Sniff and Scurry, “had noticed the supply of cheese had been getting smaller every day, they were prepared for the inevitable and knew instinctively what to do” (Spencer 8). The preparedness that Scurry and Sniff had, symbolizes the strategy that people should have in life to counter change. The two mice would investigate the cheese everyday to note any changes in supply. Likewise, people should notice any little changes and strategize on how to counter the same.

In addition, in the midst of change, one needs to maintain a positive attitude. For Haw, he realizes, “Imagining myself enjoying the cheese even before I find it lead me to it” (Spencer 17). One has to set goals and then align his/her thoughts towards the positive realization of those goals. As the old saying asserts, ‘as a man thinks so he is’, thinking of having achieved the set goals will lead to their realization.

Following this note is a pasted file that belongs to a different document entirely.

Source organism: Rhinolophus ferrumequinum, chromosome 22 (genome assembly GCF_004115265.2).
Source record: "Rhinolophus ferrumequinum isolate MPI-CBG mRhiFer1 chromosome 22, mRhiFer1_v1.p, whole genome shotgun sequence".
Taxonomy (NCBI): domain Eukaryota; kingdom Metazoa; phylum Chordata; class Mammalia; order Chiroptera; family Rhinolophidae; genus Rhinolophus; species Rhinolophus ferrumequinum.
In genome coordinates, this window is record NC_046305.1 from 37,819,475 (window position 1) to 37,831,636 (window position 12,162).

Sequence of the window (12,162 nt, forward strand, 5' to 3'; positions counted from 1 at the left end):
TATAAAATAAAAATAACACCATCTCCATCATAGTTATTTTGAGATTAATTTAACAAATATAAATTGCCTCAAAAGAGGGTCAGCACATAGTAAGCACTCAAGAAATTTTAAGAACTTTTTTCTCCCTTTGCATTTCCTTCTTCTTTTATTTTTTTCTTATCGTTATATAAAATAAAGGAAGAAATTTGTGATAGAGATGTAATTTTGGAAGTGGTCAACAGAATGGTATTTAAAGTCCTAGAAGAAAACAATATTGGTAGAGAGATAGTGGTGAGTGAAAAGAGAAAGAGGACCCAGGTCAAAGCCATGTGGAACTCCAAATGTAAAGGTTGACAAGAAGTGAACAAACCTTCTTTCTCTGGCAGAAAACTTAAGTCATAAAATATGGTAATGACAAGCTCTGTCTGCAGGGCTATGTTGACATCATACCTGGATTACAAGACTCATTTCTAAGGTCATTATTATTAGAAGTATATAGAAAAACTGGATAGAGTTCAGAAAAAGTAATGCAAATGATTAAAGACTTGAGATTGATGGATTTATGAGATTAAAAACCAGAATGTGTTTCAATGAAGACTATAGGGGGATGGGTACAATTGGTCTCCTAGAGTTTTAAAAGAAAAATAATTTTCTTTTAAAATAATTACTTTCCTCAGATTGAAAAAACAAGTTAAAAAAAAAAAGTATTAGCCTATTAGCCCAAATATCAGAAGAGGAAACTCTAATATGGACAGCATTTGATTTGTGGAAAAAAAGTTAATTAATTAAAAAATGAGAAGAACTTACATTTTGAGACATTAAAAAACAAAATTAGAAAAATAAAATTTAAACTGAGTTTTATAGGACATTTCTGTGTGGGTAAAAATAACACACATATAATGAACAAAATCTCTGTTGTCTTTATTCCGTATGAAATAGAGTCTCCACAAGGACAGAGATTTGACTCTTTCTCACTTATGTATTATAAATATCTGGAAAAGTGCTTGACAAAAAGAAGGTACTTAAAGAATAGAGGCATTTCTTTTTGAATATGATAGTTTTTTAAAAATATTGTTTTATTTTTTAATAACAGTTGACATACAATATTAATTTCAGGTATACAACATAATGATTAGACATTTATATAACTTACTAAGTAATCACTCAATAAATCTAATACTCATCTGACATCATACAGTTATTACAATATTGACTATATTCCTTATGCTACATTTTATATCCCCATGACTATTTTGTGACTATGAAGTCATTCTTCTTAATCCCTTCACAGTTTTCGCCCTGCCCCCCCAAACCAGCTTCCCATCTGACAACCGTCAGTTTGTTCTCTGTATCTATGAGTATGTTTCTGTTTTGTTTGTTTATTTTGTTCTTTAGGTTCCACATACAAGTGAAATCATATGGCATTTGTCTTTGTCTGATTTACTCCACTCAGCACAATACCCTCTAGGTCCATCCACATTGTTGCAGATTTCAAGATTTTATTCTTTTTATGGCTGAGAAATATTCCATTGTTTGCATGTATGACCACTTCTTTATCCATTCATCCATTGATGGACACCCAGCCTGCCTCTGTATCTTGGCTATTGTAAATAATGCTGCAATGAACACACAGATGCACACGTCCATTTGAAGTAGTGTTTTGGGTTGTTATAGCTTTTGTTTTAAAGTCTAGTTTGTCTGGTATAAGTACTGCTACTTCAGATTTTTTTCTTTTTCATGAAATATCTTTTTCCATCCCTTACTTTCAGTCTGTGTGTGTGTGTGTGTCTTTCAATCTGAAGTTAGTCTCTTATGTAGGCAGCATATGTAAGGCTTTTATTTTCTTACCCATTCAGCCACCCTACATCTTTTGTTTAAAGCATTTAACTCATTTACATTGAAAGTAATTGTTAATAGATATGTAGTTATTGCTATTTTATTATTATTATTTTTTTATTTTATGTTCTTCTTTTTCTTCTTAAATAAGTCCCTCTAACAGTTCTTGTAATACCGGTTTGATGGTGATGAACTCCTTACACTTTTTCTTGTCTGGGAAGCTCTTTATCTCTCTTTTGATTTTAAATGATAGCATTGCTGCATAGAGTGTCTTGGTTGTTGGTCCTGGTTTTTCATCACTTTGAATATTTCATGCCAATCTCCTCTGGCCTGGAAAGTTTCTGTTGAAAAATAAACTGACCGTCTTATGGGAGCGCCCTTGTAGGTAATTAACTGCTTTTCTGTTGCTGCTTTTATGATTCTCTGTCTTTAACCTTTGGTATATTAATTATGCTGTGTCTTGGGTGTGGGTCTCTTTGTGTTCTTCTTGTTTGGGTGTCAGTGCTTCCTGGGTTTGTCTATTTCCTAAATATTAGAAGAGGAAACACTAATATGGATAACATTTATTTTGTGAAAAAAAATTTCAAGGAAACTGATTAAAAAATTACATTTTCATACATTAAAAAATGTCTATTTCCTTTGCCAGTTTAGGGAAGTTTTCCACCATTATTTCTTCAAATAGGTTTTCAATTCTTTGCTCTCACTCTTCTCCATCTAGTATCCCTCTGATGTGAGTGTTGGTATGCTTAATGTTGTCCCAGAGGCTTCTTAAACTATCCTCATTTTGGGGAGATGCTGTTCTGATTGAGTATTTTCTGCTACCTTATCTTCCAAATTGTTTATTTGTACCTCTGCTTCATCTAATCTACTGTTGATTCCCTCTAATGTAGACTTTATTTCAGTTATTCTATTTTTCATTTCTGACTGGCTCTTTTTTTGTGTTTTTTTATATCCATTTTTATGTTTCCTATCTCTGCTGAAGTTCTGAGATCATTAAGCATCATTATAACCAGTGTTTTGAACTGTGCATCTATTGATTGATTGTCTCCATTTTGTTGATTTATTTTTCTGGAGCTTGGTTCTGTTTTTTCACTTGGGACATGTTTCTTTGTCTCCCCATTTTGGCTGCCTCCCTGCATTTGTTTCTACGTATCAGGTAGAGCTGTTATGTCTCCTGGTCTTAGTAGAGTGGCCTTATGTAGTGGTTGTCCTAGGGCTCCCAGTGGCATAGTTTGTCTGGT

Positive adaptation of change requires one to abandon fear and self-satisfaction. Just like Haw, it might seem hard to leave what one is used to; nevertheless, experience dictates that, without leaving the seashore one will never discover new oceans. Ignoring the facts does not change them; therefore, it is good for people to accept change because change is unavoidable.

Conclusion

The old adage asserts that, ‘change is the only constant thing’; consequently, adapting and enjoying change repeatedly is the best thing to do. Spencer wrote Who Moved My Cheese to illustrate the effects of denying change or accepting it. Acknowledging, strategizing for, acting on, and enjoying change, underlines Spencer’s work. The ‘Hems’ of today should learn from and emulate the ‘Sniffs’ and ‘Scurrys’ to avoid extinction or mediocrity.

Work Cited

Spencer, Johnson. Who Moved My Cheese?. N.d. Web. 26 November 2010.
http://mrlassen.com/file/view/Who_Moved_My_Cheese.pdf